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Calendar of Events

Deep History and Belonging in the Adirondacks

The Adirondack mountains, lakes, and forests are an international symbol of wilderness within which humans are often considered to be recent intruders. In fact, the story of the human presence on this landscape runs even deeper than the forests themselves. Since the end of the last Ice Age when open tundra still dominated the region, […]

Adirondack Equality: Nineteenth-Century Black Settlement & Environmental Justice in the North Country

In 1846, communities and organizers from the Hudson River Valley mounted the first voting rights protection efforts for African Americans by purchasing land in the Adirondack Mountains and founding a number of free Black hamlets or Black suffrage communities. The movement was the backbone of what would become the voting rights efforts and Underground Railroad. […]

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Incarceration, Wilderness, & The Adirondack Paradox

For nearly two centuries, the remote forestlands and high mountain peaks of the Adirondacks have provided opportunities for middle-class recreation, wilderness adventure, and scientific research. At the same time, those natural characteristics led state and federal authorities to look toward the North Country as a convenient location for a network of prisons. Towns and villages […]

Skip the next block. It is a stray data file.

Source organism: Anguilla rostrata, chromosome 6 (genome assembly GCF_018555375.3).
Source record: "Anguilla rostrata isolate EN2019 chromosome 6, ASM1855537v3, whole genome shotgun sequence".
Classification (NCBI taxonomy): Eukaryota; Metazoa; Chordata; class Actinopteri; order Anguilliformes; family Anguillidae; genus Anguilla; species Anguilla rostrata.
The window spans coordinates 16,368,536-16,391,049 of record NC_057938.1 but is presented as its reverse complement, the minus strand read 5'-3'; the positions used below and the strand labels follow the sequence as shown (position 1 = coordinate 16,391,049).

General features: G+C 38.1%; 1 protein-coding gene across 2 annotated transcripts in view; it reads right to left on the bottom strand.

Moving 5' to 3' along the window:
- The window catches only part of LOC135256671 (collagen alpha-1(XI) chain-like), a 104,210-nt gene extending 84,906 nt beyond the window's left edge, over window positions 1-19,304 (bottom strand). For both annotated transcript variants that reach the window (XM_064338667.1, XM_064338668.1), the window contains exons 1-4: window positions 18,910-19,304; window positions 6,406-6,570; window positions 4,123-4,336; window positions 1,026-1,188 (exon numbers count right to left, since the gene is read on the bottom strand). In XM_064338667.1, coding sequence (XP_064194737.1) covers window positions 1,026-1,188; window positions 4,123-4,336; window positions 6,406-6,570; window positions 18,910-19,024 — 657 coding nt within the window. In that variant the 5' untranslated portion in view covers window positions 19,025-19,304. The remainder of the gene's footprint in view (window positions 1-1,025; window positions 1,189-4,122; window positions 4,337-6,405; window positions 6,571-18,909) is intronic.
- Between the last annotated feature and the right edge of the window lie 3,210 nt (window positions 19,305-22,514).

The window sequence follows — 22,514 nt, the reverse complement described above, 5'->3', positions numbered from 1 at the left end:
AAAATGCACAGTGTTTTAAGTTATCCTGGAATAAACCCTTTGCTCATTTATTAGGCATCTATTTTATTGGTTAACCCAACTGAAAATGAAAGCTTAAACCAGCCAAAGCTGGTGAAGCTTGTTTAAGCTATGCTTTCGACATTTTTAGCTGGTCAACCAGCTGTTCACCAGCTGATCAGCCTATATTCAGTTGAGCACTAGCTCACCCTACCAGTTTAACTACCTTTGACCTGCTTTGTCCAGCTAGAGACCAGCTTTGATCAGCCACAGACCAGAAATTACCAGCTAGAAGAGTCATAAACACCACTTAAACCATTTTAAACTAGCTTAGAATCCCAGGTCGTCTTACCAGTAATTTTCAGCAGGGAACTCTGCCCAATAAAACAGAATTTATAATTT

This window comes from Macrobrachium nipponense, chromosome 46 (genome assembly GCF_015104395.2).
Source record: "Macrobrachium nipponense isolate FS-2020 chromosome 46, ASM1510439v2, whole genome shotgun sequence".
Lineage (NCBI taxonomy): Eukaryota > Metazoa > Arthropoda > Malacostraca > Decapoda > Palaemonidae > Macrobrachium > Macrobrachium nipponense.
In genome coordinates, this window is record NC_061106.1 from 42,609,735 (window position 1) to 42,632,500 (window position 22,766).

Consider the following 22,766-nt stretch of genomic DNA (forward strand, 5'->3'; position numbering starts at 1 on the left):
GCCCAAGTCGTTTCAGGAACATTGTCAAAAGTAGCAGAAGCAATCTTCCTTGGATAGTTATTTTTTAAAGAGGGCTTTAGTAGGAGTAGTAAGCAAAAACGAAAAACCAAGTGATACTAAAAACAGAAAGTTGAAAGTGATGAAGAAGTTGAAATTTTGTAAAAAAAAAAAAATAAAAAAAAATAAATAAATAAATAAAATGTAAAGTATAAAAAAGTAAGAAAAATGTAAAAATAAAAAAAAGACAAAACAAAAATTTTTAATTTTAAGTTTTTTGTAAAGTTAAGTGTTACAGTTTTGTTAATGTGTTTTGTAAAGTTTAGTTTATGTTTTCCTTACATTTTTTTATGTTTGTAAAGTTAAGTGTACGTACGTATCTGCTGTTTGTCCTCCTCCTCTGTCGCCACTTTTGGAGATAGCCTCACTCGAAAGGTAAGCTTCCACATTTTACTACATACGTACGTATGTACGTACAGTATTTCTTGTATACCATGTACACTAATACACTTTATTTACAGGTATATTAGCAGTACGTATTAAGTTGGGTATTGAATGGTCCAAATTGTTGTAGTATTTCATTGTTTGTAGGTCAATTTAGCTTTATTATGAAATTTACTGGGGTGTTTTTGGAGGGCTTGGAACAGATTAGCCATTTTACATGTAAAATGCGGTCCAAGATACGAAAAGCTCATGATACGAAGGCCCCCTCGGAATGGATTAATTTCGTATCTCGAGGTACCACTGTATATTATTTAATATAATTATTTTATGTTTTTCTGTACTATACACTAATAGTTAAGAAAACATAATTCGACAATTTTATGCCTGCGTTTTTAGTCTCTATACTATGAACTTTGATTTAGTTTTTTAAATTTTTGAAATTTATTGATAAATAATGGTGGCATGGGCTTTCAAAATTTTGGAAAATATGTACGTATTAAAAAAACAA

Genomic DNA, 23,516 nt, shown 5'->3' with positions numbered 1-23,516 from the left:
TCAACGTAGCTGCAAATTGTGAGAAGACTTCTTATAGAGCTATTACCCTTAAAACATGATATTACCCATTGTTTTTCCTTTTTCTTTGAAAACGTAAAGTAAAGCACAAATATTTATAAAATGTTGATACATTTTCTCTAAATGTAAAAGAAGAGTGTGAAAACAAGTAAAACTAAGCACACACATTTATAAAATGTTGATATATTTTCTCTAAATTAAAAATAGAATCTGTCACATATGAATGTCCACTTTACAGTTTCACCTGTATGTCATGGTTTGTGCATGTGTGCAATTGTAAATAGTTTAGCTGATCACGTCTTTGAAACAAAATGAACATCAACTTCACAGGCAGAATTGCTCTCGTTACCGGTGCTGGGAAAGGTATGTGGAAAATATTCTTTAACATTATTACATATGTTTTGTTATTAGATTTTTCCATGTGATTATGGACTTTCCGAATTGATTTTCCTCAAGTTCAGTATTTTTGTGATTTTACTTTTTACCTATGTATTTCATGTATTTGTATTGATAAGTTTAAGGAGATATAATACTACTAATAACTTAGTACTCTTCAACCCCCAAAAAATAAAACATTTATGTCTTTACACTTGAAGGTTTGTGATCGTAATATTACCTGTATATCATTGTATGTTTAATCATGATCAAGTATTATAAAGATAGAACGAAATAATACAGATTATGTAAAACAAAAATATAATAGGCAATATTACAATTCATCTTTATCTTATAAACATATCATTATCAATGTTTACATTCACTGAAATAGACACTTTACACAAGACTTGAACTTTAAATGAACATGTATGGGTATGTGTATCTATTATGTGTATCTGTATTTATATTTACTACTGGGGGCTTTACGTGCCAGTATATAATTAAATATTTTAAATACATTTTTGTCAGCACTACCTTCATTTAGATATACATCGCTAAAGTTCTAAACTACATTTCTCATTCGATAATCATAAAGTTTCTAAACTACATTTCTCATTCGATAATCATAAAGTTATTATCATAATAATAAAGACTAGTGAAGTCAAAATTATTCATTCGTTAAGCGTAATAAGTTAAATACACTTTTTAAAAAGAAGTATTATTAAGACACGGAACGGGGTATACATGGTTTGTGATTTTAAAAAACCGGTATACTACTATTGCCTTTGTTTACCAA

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Women in the Forest of History: Renderings of Adirondack Wilderness

The voices of women are often silent in the vast history of the Adirondacks, but women have always lived here and considered it their home. Beginning with Indigenous women that inhabited the Adirondacks for countless generations prior to colonization to enslaved and free women that settled the region and ran households, farms, and social movements, […]

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Indigenous Perspectives on Adirondack Park: Knowledge & Practice

The Adirondack mountains are part of the traditional homeland of the Mohawk (Kaniekehaka). Lost through theft, illegitimate treaty agreements, and fraudulent land sales after the American Revolution, the Mohawk people have made efforts to reclaim some land, mostly adjacent to the current reservation, and affirm that the mountains are still legally part of the original […]

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Indigenous Homelands, Land Rights, and the Politics of Protest in the Adirondacks

As social protest movements swept across the nation in the late 1960s, Indigenous activists embraced direct action as a strategy to address historical injustices that continued to negatively impact their communities. Frustrated by centuries of broken treaties and the steady erosion of their sovereignty, they sought to bring greater visibility and awareness to their cause […]

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Towards a More Inclusive Adirondack Wilderness

In 1892 the Adirondack Park was established for “the free use of all the people for their health and pleasure.” Unfortunately, this expansive democratic ideal, commonly associated with public lands, tends to obscure the economic, cultural, and geographic barriers that have undercut efforts to make the Adirondacks a more inclusive and welcoming space. The demographic […]

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The Future of Adirondack Stewardship: Climate, Ecology, and Community

This is a virtual event to take place on Zoom. Throughout history, scholars, writers, artists, and activists have looked beyond the dominant cultural attitudes of their era to re-evaluate the way we organize our relationship with the natural world. The “Romantic Revolt” of Emerson and Thoreau, the conservation ethic of Gifford Pinchot, John Muir’s passion […]

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